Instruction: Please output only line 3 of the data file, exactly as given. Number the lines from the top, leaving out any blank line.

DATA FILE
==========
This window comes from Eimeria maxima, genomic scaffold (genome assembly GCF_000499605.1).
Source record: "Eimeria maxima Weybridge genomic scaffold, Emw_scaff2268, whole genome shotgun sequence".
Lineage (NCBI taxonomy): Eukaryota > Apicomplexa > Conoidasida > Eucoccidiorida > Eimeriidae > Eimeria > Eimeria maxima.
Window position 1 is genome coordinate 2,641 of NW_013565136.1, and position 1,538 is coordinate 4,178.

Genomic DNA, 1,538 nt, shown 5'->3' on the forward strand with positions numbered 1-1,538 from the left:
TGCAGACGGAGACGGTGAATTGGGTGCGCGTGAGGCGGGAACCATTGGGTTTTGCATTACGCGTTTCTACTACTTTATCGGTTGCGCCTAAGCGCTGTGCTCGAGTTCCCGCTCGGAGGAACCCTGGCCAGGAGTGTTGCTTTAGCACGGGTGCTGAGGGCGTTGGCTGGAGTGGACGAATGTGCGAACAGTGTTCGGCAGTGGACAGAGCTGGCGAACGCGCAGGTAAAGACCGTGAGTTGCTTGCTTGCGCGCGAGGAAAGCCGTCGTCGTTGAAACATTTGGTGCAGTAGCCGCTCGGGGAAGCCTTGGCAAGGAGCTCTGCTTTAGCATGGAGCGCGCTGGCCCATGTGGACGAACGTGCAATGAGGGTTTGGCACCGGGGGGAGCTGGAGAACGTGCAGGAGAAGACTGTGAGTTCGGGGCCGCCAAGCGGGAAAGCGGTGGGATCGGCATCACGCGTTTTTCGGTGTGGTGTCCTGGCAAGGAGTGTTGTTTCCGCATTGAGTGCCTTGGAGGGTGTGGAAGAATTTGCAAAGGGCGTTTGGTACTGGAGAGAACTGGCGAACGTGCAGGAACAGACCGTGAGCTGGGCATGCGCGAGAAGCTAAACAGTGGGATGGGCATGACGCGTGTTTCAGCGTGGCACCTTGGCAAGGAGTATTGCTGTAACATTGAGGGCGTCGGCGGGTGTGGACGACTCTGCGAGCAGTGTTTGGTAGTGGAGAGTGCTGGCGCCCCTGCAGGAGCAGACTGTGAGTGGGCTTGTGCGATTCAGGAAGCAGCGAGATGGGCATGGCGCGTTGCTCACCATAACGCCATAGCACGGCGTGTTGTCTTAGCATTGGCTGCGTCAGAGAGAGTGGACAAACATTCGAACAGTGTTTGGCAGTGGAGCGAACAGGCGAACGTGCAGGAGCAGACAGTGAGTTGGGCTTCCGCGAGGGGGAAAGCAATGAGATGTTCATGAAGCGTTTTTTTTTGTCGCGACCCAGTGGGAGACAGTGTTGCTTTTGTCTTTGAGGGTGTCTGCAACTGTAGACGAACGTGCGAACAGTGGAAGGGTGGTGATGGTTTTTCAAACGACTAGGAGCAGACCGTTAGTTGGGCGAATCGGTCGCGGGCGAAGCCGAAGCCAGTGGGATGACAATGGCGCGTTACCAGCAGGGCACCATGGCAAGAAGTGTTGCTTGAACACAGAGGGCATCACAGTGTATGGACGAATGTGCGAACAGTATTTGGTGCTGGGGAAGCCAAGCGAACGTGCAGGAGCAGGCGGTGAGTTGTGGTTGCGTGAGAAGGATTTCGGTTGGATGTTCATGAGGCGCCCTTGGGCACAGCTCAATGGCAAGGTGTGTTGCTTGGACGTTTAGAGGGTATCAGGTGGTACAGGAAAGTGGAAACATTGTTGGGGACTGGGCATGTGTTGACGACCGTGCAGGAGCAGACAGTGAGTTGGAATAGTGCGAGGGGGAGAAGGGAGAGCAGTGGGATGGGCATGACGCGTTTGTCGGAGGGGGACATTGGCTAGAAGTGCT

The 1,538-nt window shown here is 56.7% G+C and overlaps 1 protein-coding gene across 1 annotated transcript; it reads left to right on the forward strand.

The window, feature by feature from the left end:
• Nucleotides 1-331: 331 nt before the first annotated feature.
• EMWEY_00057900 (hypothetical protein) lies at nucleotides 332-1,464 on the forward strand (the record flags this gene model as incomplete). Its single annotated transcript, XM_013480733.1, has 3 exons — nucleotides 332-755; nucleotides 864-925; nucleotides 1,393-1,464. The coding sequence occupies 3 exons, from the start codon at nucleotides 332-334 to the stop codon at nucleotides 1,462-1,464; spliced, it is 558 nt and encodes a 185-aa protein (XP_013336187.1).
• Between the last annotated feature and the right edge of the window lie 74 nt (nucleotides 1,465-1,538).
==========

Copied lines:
Lineage (NCBI taxonomy): Eukaryota > Apicomplexa > Conoidasida > Eucoccidiorida > Eimeriidae > Eimeria > Eimeria maxima.